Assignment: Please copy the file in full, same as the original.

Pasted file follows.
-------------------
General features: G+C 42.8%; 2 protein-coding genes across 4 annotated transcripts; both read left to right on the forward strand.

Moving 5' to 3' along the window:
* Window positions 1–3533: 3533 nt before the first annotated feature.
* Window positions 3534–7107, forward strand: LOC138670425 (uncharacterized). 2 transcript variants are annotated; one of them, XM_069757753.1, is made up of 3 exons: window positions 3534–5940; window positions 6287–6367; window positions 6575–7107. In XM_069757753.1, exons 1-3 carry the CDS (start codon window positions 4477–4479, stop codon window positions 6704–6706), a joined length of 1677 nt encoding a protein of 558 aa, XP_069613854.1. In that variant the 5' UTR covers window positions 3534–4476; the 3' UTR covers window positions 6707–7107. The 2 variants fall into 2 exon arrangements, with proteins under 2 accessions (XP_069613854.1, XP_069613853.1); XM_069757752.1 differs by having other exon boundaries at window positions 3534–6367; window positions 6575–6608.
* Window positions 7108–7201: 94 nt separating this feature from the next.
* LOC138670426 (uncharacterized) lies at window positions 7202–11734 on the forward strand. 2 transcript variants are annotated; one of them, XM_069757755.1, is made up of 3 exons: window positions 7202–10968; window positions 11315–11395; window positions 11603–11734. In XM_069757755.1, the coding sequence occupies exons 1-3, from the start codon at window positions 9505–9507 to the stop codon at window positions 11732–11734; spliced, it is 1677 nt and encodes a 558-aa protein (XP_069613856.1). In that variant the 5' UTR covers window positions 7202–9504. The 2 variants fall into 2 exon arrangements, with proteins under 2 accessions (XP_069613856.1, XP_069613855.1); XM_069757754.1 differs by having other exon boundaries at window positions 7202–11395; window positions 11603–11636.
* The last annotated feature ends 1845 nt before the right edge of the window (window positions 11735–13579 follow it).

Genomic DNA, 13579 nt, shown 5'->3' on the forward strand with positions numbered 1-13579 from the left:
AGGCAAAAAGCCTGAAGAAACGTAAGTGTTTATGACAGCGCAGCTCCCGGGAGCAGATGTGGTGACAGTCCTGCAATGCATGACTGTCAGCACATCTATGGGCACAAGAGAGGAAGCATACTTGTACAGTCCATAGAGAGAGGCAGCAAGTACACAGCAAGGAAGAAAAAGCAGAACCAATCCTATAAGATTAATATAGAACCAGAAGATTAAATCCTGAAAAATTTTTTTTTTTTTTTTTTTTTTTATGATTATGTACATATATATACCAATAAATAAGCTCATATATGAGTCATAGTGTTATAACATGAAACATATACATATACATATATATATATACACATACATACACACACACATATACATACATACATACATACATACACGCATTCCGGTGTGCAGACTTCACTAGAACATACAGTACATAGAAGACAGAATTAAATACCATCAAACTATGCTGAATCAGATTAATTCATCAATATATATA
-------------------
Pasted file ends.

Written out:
General features: G+C 42.8%; 2 protein-coding genes across 4 annotated transcripts; both read left to right on the forward strand.

Moving 5' to 3' along the window:
* Window positions 1–3533: 3533 nt before the first annotated feature.
* Window positions 3534–7107, forward strand: LOC138670425 (uncharacterized). 2 transcript variants are annotated; one of them, XM_069757753.1, is made up of 3 exons: window positions 3534–5940; window positions 6287–6367; window positions 6575–7107. In XM_069757753.1, exons 1-3 carry the CDS (start codon window positions 4477–4479, stop codon window positions 6704–6706), a joined length of 1677 nt encoding a protein of 558 aa, XP_069613854.1. In that variant the 5' UTR covers window positions 3534–4476; the 3' UTR covers window positions 6707–7107. The 2 variants fall into 2 exon arrangements, with proteins under 2 accessions (XP_069613854.1, XP_069613853.1); XM_069757752.1 differs by having other exon boundaries at window positions 3534–6367; window positions 6575–6608.
* Window positions 7108–7201: 94 nt separating this feature from the next.
* LOC138670426 (uncharacterized) lies at window positions 7202–11734 on the forward strand. 2 transcript variants are annotated; one of them, XM_069757755.1, is made up of 3 exons: window positions 7202–10968; window positions 11315–11395; window positions 11603–11734. In XM_069757755.1, the coding sequence occupies exons 1-3, from the start codon at window positions 9505–9507 to the stop codon at window positions 11732–11734; spliced, it is 1677 nt and encodes a 558-aa protein (XP_069613856.1). In that variant the 5' UTR covers window positions 7202–9504. The 2 variants fall into 2 exon arrangements, with proteins under 2 accessions (XP_069613856.1, XP_069613855.1); XM_069757754.1 differs by having other exon boundaries at window positions 7202–11395; window positions 11603–11636.
* The last annotated feature ends 1845 nt before the right edge of the window (window positions 11735–13579 follow it).

Genomic DNA, 13579 nt, shown 5'->3' on the forward strand with positions numbered 1-13579 from the left:
AGGCAAAAAGCCTGAAGAAACGTAAGTGTTTATGACAGCGCAGCTCCCGGGAGCAGATGTGGTGACAGTCCTGCAATGCATGACTGTCAGCACATCTATGGGCACAAGAGAGGAAGCATACTTGTACAGTCCATAGAGAGAGGCAGCAAGTACACAGCAAGGAAGAAAAAGCAGAACCAATCCTATAAGATTAATATAGAACCAGAAGATTAAATCCTGAAAAATTTTTTTTTTTTTTTTTTTTTTTATGATTATGTACATATATATACCAATAAATAAGCTCATATATGAGTCATAGTGTTATAACATGAAACATATACATATACATATATATATATACACATACATACACACACACATATACATACATACATACATACATACACGCATTCCGGTGTGCAGACTTCACTAGAACATACAGTACATAGAAGACAGAATTAAATACCATCAAACTATGCTGAATCAGATTAATTCATCAATATATATA